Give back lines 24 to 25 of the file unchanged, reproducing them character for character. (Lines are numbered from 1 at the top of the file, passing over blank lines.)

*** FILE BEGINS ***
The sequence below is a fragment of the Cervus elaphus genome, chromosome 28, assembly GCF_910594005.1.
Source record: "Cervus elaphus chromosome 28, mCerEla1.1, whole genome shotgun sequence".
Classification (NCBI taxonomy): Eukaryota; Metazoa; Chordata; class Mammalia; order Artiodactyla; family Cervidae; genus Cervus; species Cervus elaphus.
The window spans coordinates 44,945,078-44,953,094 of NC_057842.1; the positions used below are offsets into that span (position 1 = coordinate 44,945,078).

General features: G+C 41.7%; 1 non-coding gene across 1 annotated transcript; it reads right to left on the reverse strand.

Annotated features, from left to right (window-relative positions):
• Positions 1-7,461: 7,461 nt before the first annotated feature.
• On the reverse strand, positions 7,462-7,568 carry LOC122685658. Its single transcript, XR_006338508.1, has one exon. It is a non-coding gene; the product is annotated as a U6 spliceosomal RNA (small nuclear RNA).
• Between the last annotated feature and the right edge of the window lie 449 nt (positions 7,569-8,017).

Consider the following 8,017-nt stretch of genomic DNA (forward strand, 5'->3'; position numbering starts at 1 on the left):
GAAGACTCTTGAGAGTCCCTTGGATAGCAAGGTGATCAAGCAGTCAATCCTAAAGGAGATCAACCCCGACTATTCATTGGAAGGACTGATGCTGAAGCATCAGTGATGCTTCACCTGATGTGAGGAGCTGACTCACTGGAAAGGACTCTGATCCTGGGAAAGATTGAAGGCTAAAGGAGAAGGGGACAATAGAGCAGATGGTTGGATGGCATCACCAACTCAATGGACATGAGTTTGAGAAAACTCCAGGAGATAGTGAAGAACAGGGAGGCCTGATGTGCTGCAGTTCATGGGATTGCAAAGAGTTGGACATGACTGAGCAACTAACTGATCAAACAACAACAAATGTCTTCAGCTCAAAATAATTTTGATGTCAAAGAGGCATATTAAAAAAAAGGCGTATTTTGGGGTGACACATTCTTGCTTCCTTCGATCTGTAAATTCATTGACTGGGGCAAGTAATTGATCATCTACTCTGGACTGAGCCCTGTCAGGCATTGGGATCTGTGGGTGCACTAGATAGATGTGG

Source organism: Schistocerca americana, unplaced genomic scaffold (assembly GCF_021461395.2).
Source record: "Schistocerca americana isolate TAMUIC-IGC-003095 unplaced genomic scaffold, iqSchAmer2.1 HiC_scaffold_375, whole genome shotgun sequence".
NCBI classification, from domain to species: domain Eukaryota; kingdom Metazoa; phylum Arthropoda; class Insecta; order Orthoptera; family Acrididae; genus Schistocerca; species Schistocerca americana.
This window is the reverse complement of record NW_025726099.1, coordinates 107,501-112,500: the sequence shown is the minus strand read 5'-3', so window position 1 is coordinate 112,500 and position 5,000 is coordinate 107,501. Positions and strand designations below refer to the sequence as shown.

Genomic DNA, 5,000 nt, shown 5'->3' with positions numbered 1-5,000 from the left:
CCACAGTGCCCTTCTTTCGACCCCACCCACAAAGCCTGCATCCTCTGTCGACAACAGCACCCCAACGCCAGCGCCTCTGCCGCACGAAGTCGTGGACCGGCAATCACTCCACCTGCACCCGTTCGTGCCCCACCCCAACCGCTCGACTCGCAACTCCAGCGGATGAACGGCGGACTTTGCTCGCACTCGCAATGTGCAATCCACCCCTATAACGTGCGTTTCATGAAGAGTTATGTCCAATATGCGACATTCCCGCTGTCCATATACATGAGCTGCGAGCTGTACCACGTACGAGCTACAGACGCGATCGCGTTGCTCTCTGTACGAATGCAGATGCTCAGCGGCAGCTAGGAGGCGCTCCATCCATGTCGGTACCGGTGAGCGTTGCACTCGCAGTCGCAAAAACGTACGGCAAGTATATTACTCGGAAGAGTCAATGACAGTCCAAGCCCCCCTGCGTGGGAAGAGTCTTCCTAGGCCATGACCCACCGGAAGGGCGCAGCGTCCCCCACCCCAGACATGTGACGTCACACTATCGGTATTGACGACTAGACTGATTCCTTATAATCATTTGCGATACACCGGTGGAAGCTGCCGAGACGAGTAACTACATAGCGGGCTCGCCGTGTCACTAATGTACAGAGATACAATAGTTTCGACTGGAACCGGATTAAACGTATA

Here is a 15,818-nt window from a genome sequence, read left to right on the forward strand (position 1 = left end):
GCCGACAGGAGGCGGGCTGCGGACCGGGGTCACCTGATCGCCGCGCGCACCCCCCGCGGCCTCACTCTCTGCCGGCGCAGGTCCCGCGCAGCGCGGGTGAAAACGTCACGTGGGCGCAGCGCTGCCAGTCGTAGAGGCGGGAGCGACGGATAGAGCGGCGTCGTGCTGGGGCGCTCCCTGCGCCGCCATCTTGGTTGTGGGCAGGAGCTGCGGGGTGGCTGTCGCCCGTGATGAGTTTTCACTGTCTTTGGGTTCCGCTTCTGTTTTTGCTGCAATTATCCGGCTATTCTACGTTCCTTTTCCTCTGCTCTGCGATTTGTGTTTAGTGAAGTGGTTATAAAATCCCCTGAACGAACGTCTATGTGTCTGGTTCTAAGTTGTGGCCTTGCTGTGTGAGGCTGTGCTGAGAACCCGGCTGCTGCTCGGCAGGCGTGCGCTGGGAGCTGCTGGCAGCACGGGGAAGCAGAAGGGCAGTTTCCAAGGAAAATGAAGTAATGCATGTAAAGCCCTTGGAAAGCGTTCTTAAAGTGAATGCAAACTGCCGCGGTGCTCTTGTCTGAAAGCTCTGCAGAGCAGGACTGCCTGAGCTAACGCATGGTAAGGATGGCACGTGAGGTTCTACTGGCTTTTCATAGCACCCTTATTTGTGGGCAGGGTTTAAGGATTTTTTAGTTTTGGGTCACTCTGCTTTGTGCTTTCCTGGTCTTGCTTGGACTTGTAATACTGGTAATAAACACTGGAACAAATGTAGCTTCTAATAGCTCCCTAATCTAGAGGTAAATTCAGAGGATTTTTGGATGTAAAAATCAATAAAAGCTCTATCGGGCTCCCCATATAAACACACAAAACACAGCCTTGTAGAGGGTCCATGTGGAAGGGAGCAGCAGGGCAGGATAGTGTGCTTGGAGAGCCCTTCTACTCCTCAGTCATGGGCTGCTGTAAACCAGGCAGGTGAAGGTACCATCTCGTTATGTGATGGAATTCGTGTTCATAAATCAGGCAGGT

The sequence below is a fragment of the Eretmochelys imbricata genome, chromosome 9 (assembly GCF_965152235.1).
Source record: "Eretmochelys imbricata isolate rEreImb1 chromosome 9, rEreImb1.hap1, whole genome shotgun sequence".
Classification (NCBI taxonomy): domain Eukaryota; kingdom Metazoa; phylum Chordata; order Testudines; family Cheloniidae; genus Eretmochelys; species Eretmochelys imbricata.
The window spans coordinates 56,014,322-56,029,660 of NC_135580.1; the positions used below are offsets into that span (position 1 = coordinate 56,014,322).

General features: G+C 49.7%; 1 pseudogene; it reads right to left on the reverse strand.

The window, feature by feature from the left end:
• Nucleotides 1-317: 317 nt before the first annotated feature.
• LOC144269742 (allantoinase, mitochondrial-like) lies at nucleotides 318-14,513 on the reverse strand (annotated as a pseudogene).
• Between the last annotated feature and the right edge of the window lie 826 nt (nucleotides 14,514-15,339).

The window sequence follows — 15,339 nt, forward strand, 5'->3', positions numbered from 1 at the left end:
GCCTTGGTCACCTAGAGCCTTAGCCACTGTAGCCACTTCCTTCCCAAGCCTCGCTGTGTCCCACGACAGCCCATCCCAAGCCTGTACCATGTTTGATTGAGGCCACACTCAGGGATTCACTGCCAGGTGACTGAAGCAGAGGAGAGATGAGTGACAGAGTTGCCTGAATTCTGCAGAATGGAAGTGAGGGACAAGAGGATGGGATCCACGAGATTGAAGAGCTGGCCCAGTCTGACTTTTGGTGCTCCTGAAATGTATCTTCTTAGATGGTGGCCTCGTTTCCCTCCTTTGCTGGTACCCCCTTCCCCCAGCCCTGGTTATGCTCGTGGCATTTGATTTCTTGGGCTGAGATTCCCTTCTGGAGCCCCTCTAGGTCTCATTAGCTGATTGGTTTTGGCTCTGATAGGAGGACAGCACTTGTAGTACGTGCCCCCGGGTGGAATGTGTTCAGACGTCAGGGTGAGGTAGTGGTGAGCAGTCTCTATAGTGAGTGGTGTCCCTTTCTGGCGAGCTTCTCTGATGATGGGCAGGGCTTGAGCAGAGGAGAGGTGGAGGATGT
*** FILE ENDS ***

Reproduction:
General features: G+C 49.7%; 1 pseudogene; it reads right to left on the reverse strand.

The window, feature by feature from the left end: